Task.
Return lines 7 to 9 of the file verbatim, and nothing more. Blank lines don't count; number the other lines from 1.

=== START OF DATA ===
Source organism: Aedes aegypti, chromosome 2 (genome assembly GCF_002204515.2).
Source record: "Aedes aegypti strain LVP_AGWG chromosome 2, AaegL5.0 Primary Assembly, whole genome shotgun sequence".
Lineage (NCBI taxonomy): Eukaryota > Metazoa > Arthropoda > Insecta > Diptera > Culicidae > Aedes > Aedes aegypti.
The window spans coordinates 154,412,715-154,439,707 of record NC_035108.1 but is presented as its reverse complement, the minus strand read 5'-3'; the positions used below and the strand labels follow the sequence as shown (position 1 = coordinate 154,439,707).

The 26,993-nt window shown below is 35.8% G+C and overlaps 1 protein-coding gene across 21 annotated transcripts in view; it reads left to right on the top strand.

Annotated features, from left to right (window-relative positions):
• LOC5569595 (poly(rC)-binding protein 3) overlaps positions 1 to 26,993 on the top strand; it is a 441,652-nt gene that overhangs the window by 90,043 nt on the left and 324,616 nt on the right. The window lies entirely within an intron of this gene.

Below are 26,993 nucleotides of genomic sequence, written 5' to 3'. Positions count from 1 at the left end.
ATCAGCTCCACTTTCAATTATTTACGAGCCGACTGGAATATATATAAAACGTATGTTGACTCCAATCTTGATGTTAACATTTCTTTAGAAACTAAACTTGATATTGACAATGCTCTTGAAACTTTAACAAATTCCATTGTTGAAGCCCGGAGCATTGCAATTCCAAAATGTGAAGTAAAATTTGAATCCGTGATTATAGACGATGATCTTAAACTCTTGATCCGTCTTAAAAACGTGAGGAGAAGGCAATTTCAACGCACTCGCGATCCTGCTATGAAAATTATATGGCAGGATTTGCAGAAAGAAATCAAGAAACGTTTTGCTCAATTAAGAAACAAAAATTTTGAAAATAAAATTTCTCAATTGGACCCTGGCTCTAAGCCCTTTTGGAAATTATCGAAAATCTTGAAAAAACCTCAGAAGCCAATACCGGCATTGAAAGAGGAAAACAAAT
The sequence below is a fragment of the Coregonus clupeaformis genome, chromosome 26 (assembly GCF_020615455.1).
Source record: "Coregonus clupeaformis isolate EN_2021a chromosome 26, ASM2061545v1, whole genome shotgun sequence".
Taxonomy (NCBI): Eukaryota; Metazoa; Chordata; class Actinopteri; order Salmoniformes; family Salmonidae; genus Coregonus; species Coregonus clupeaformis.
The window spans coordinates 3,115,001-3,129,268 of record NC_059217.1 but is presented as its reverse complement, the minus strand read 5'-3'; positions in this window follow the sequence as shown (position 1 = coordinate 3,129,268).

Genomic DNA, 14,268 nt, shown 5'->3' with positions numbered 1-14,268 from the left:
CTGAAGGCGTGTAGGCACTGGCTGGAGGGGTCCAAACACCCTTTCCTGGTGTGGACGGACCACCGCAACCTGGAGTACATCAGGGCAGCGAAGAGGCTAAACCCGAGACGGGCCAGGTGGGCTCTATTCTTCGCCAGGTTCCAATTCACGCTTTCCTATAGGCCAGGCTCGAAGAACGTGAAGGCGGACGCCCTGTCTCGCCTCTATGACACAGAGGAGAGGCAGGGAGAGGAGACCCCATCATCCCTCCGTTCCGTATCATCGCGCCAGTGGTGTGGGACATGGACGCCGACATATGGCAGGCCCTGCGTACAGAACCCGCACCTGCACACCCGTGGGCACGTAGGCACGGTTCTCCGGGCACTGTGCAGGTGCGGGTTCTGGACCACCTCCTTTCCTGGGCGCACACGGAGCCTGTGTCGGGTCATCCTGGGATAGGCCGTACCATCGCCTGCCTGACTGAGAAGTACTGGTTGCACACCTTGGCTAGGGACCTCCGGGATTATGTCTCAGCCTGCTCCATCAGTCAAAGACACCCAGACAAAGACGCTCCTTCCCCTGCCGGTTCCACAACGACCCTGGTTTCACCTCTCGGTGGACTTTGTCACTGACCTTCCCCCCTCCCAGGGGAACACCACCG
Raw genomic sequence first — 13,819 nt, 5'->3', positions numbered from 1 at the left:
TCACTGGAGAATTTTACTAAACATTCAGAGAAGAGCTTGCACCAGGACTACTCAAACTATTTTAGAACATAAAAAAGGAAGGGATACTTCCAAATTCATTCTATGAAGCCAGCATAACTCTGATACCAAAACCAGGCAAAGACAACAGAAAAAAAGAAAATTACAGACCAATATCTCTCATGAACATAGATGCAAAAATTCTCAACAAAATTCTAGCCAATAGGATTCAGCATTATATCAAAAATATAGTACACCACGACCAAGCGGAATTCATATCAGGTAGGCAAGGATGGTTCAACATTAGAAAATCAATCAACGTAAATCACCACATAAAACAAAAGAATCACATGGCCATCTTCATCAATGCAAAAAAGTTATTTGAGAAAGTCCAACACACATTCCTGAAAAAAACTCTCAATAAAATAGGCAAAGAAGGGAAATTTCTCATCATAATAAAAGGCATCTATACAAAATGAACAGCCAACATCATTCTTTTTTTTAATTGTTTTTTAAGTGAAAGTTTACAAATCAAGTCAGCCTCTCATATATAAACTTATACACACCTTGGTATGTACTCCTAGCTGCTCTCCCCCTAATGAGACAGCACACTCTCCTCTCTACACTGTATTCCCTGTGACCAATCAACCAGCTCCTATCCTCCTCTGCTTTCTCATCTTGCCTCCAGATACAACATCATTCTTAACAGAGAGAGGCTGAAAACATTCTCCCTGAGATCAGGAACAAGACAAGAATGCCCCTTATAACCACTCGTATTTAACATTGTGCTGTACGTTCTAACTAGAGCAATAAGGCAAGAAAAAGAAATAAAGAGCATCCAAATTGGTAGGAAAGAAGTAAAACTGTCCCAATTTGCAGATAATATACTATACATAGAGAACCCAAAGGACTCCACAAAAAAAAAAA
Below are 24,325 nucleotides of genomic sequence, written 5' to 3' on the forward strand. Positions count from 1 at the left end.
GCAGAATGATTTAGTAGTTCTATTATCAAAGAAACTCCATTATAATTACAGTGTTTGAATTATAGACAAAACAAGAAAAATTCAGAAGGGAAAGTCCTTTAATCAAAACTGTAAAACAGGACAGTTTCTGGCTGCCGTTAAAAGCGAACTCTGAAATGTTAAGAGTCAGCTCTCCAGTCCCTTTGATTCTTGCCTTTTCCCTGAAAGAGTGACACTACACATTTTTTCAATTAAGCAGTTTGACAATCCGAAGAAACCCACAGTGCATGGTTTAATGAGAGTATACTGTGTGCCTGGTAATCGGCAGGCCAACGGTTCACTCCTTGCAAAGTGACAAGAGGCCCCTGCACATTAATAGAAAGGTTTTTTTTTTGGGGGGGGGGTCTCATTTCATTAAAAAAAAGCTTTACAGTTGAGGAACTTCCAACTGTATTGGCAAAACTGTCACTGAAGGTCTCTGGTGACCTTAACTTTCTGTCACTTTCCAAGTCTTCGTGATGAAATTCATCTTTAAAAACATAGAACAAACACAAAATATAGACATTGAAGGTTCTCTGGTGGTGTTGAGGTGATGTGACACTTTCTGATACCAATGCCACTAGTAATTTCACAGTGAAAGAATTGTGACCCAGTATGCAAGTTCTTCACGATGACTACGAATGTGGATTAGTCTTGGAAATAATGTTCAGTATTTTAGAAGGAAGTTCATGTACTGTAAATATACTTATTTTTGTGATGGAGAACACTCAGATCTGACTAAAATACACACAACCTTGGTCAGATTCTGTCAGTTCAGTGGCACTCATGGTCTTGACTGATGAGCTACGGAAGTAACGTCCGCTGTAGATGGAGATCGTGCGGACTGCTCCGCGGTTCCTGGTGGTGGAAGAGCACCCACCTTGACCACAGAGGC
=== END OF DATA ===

• LOC5569595 (poly(rC)-binding protein 3) overlaps positions 1 to 26,993 on the top strand; it is a 441,652-nt gene that overhangs the window by 90,043 nt on the left and 324,616 nt on the right. The window lies entirely within an intron of this gene.

Below are 26,993 nucleotides of genomic sequence, written 5' to 3'. Positions count from 1 at the left end.
ATCAGCTCCACTTTCAATTATTTACGAGCCGACTGGAATATATATAAAACGTATGTTGACTCCAATCTTGATGTTAACATTTCTTTAGAAACTAAACTTGATATTGACAATGCTCTTGAAACTTTAACAAATTCCATTGTTGAAGCCCGGAGCATTGCAATTCCAAAATGTGAAGTAAAATTTGAATCCGTGATTATAGACGATGATCTTAAACTCTTGATCCGTCTTAAAAACGTGAGGAGAAGGCAATTTCAACGCACTCGCGATCCTGCTATGAAAATTATATGGCAGGATTTGCAGAAAGAAATCAAGAAACGTTTTGCTCAATTAAGAAACAAAAATTTTGAAAATAAAATTTCTCAATTGGACCCTGGCTCTAAGCCCTTTTGGAAATTATCGAAAATCTTGAAAAAACCTCAGAAGCCAATACCGGCATTGAAAGAGGAAAACAAAT